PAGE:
Garuda Indonesia is on a roll. The national carrier has returned to Europe with flights to Amsterdam; new aircraft are on order to make their already young fleet even younger; plans are in hand for more new routes, including resuming service to America's West Coast; the airline has re-established its safety certification with IATA and the EU; and, most importantly, the airline is turning a profit.
Clearly, in a world-wide aviation industry where such success stories are as rare as leg room in the economy section, Garuda's growing success must earn full marks for the excellent leadership of the airline's CEO, Emirsyah Satar.
But this record of success and enormity of Garuda Indonesia mission also impose on Emirsyah special responsibilities as the man-in-charge of the state-owned carrier carrying the Indonesia flag to the far corners of the world. In this regard, it appears that someone at the airline dropped the ball with the recent launch of new uniforms for Garuda's cabin crew. [See: Sky-High Fashions]
The Garuda Experience: What Were They Thinking?
In its commitment to improve in-flight service, Garuda made a significant misstep in the execution of new uniforms for its 1,600 flight crew. As reported by balidiscovery.com, the airline hired a team of seasoned professionals to conceptualize and design stewardesses uniforms based on Indonesia's fabled sarong kebaya. Central to the "new look" are batik-styled sarongs incorporating an eye-catching traditional lereng motif.
So far, so good. Plaudits all round for Garuda's decision to both upgrade passenger service and create uniforms highlighting batik - the cherished textile tradition that is both an art form and a massive handicraft industry in Central Java and other parts of the Republic.
However, citing expediency as an excuse, national press reports say that instead of using original hand-made batik to costume their crew, the new uniforms would be made from printed batik-like materials churned out in a modern textile factory.
Such a loose commitment to a national handicraft treasure is unfathomable, particularly by our National Carrier serving the same Country that took umbrage and even began to rattle its sabres when it was recently perceived that neighboring Malaysia was using traditional Balinese dances to promote their tourism product. Sadly, an equally ferocious commitment to culture was sorely lacking when someone at Garuda signed the order book for the new Garuda uniforms.
A Bad Marriage: Efficiency and Heritage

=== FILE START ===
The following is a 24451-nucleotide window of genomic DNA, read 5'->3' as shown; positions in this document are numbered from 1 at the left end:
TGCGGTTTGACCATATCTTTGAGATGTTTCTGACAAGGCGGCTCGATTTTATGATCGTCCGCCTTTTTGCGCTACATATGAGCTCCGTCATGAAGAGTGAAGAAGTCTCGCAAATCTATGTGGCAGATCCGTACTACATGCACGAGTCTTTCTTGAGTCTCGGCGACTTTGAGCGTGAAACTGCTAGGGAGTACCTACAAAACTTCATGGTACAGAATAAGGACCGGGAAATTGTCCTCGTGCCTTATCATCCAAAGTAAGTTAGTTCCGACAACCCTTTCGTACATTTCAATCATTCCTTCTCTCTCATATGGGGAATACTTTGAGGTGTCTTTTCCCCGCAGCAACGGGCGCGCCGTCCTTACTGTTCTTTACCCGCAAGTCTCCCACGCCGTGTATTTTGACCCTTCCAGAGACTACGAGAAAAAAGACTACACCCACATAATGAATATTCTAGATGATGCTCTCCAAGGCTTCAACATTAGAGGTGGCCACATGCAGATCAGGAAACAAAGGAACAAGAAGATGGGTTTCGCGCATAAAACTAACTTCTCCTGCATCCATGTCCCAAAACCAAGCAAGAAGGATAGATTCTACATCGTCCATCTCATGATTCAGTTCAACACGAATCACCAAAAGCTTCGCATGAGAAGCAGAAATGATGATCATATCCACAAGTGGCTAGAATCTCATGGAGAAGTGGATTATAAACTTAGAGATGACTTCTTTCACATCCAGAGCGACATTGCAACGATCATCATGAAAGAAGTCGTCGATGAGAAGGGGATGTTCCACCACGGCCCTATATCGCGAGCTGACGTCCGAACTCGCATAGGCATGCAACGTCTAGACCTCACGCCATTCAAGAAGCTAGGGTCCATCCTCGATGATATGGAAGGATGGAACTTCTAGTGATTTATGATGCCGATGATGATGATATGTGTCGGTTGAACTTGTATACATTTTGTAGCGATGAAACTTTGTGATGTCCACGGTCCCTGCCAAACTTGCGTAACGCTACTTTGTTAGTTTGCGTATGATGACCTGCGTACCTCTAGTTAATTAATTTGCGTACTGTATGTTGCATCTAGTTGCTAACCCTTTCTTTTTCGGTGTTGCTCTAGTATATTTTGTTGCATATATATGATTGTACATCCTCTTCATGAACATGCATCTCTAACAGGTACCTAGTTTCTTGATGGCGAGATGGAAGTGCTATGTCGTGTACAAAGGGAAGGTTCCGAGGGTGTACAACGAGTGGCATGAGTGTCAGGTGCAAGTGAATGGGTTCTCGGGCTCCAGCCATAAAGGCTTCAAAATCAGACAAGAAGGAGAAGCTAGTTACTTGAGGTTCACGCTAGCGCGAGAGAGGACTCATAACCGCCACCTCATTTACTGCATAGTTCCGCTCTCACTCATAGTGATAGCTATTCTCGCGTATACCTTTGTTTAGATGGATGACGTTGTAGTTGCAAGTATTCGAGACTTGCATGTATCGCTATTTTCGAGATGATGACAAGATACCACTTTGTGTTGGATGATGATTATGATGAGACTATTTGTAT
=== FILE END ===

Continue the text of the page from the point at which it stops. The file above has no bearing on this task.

Generally speaking, efficiency is anathema to cultural preservation. Safeguarding a precious heritage is never expeditious; keeping time-honored traditions viable in a modern world demands tireless efforts that will oftentimes prove inconvenient.
Garuda's decision to forsake true batik in favor of ersatz batik in creating their new crew uniforms is regrettable on a number of levels. Gone is the chance to gainfully employ a small female army of traditional batik producers to begin the labor-intensive process to produce the thousands of hand-made cloths that could have been worn by the Country's stewardesses as they traveled the globe. Gone, also, is the opportunity to allow the million of passengers flying Garuda to admire outstanding genuine examples of Indonesia's centuries-old textile tradition each time a they are served by a cabin stewardess.
And while we're on the subject of preserving and promoting batik, isn't it high time for the Minister of Culture and Tourism, or a well-meaning legislator, to introduce legislation outlawing the production of batik designs in Indonesia by anything other than time-honored traditional methods? Such a regulation would do much to give batik it's due place, protect the "brand" and ensure that a label proudly proclaiming "made in Indonesia" on a piece of batik represented an absolute assurance that the product was genuine.
A Call to Action
It is not too late for Garuda to reaffirm its commitment to Indonesian culture by taking steps to re-swathe their stewardesses in genuine Indonesian batik and assign the fake version to the their rightful place on a nearby bonfire.
While we patiently wait for clearer minds to prevail, we can only pray that Garuda'a commitment to improved service is more genuine than their new wardrobe.
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